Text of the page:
MIT Study: EVs Can ‘Markedly Lower The Costs Of A Fleet Of Delivery Trucks’


A new study from researchers at MIT's Center for Transportation and Logistics suggests that the deployment of commercial electric vehicles (EVs) can have a demonstrable economic upside for various business fleets.

A main finding of the study – which focused primarily on delivery vehicles working in urban areas – is that EVs can cost 9% to 12% less to operate than diesel-powered trucks.

Using data from office supplier Staples and grid operator ISO New England, the researchers modeled the costs for a fleet of 250 delivery trucks. Staples currently has 53 all-electric trucks from Smith Electric Vehicles in its fleet.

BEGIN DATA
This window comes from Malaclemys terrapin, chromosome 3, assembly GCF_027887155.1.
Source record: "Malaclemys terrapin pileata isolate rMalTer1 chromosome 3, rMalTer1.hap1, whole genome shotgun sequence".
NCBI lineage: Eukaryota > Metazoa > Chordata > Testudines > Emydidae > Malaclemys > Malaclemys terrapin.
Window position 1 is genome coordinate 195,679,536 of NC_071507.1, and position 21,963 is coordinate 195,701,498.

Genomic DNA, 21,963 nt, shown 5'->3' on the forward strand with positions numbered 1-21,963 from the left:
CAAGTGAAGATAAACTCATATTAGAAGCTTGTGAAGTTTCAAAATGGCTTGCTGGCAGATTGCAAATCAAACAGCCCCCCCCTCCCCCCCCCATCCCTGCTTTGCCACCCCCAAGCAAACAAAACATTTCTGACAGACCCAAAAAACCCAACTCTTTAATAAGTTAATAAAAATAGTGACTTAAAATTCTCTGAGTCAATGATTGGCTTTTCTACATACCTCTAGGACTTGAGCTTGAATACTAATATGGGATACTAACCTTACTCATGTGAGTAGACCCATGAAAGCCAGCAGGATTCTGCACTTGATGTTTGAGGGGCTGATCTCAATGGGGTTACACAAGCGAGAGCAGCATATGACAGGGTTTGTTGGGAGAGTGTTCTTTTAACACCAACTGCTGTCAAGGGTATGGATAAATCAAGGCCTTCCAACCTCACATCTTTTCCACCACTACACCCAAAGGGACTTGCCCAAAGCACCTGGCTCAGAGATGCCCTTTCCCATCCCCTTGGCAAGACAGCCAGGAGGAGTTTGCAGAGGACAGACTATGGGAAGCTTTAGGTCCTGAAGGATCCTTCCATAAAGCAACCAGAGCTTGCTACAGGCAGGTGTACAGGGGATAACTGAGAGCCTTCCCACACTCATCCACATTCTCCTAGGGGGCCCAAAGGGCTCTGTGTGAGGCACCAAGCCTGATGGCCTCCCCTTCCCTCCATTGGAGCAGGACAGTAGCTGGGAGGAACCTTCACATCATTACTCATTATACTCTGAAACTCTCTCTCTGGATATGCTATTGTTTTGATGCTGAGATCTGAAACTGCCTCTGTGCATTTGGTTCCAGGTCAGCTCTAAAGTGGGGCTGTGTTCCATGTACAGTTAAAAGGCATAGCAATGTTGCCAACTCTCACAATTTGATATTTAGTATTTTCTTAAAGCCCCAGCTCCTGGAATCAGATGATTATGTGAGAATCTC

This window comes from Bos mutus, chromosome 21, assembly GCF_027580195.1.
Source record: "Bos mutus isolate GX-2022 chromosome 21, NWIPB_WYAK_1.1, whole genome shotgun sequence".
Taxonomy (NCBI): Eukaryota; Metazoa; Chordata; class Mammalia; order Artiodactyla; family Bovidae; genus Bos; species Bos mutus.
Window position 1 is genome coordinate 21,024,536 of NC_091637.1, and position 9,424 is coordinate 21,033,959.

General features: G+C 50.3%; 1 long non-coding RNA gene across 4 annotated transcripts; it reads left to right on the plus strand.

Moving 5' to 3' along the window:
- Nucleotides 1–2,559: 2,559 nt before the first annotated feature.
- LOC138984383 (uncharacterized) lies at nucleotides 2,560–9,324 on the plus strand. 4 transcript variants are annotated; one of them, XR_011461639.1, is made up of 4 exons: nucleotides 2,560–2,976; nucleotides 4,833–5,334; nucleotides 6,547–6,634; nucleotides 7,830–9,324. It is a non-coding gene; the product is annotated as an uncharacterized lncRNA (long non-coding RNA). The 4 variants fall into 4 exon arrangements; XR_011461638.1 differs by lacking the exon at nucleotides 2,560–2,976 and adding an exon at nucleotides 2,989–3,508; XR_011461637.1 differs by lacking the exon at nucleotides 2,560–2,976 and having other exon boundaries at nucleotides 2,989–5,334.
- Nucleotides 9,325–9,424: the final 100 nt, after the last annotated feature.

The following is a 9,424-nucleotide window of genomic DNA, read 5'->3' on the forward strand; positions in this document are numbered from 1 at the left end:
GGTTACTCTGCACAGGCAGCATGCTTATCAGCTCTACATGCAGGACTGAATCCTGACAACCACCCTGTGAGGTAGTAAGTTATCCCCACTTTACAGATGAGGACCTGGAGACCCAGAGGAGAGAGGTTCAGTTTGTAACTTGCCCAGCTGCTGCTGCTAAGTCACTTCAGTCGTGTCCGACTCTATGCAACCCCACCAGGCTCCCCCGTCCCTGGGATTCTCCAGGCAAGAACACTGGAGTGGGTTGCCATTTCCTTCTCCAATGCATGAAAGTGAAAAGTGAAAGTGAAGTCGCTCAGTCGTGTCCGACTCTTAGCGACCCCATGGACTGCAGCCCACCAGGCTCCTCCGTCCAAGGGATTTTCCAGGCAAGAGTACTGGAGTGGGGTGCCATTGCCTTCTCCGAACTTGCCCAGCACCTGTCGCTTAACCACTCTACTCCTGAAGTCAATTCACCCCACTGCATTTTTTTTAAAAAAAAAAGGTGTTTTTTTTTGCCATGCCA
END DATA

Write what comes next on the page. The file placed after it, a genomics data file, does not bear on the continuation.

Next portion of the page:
The study found that the operational cost dropped from 75 cents per mile to 68 cents per mile when vehicle-to-grid-enabled electric trucks were substituted for internal-combustion trucks. Trucks with internal-combustion engines averaged 10.14 miles per gallon, compared to 11.56 miles per gallon for hybrid trucks, while electric-only trucks averaged 0.8 kWh per mile.

MIT's article describing the study can be found HERE.

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